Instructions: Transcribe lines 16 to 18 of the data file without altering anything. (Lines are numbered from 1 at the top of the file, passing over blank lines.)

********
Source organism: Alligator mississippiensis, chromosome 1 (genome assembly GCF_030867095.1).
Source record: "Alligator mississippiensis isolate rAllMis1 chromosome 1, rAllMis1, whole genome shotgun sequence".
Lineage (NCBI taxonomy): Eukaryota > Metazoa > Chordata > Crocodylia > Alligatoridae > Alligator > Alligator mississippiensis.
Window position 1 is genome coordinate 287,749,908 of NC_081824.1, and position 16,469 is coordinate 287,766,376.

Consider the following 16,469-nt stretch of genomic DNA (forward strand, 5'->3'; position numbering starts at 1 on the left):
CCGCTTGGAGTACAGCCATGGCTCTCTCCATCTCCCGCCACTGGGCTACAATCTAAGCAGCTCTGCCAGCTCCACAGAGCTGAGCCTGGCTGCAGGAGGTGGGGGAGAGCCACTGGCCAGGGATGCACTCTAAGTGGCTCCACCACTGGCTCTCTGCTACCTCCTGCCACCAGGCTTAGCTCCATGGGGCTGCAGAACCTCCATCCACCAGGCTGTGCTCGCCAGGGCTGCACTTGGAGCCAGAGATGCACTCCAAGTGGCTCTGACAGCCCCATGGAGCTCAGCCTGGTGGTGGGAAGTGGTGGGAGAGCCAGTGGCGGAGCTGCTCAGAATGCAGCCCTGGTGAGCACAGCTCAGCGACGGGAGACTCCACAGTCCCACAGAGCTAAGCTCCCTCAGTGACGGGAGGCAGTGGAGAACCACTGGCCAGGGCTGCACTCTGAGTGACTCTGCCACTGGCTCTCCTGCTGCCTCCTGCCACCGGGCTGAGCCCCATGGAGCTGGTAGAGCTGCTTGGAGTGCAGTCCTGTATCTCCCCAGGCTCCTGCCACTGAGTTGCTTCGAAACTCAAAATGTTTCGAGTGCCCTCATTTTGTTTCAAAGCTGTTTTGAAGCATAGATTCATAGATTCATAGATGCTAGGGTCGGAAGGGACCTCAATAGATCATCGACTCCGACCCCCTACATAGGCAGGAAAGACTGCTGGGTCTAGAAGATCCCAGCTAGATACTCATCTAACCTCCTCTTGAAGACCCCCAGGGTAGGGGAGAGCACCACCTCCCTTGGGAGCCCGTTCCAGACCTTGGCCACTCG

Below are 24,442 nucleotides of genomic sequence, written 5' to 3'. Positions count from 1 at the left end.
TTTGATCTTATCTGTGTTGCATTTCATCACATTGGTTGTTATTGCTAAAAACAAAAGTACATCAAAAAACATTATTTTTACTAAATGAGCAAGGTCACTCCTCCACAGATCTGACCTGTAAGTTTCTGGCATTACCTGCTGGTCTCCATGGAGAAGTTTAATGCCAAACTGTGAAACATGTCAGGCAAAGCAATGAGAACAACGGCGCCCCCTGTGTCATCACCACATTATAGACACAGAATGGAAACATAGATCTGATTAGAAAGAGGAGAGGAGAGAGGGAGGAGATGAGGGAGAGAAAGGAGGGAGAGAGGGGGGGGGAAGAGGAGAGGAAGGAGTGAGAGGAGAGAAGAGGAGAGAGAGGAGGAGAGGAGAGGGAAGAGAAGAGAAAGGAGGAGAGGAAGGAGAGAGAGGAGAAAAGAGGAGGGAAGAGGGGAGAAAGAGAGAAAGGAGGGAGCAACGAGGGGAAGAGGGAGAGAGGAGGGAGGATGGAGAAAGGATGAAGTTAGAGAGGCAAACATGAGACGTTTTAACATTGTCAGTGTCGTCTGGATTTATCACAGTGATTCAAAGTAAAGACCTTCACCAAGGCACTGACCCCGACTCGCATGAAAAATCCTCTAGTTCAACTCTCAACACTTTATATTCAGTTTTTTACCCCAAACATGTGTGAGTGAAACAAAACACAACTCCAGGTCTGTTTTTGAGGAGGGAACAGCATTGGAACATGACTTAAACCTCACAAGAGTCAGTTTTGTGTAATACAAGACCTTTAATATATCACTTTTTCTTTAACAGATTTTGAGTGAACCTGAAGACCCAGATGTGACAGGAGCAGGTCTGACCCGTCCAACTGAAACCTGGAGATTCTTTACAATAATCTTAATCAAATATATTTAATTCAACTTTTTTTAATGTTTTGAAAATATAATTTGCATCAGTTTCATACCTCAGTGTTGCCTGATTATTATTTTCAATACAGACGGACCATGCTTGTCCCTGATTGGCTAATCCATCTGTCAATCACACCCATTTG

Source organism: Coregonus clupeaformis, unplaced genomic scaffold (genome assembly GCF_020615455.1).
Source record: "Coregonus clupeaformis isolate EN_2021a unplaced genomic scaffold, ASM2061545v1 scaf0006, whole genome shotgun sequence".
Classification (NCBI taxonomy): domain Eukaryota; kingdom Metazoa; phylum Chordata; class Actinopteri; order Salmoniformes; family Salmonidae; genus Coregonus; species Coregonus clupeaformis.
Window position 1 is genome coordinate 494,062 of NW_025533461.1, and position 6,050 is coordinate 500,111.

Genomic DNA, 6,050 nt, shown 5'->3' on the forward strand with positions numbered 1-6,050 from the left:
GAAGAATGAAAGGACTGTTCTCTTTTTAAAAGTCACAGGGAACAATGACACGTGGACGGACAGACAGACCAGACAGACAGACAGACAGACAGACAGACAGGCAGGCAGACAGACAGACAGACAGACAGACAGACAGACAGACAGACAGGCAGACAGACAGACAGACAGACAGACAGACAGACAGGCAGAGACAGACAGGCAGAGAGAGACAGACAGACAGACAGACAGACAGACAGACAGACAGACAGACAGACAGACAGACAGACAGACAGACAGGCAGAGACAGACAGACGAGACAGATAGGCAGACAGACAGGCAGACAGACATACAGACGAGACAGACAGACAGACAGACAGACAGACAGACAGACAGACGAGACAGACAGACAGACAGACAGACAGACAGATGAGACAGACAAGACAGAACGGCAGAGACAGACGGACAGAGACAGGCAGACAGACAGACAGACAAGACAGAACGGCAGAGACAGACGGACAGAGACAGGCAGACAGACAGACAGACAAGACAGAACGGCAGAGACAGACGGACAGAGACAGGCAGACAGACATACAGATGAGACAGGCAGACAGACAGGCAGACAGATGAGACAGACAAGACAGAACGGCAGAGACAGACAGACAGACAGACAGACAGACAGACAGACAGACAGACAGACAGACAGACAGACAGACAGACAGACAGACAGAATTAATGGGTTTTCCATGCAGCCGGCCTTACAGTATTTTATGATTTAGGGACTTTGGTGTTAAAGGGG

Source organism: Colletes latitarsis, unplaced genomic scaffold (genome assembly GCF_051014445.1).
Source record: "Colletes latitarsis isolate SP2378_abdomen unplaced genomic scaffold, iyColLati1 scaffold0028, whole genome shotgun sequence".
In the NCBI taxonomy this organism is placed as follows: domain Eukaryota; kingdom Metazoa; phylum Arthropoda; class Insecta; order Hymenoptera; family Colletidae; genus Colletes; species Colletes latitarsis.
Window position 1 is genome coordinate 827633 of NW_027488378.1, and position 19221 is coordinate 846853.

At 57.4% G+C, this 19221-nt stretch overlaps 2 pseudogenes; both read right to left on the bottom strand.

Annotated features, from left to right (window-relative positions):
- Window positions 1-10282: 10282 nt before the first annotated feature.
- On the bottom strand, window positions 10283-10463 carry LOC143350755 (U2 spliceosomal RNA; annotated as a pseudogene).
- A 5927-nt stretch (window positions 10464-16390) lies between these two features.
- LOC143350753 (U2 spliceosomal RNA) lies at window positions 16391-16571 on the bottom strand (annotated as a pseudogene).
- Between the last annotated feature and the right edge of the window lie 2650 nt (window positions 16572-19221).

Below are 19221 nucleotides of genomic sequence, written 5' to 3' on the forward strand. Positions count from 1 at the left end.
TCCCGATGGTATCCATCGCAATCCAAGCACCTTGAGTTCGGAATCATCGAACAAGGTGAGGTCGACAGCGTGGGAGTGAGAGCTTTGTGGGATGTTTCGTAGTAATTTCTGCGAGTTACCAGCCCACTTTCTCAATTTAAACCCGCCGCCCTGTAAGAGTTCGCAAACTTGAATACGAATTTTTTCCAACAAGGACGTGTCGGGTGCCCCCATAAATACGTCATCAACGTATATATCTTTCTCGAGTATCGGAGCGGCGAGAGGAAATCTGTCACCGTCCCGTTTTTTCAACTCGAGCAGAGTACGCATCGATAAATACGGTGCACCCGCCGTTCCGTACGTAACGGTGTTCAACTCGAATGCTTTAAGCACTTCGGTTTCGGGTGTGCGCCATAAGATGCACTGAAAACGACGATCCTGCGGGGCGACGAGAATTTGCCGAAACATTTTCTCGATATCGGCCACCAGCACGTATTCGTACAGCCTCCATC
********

Source record: "Colletes latitarsis isolate SP2378_abdomen unplaced genomic scaffold, iyColLati1 scaffold0028, whole genome shotgun sequence".
In the NCBI taxonomy this organism is placed as follows: domain Eukaryota; kingdom Metazoa; phylum Arthropoda; class Insecta; order Hymenoptera; family Colletidae; genus Colletes; species Colletes latitarsis.
Window position 1 is genome coordinate 827633 of NW_027488378.1, and position 19221 is coordinate 846853.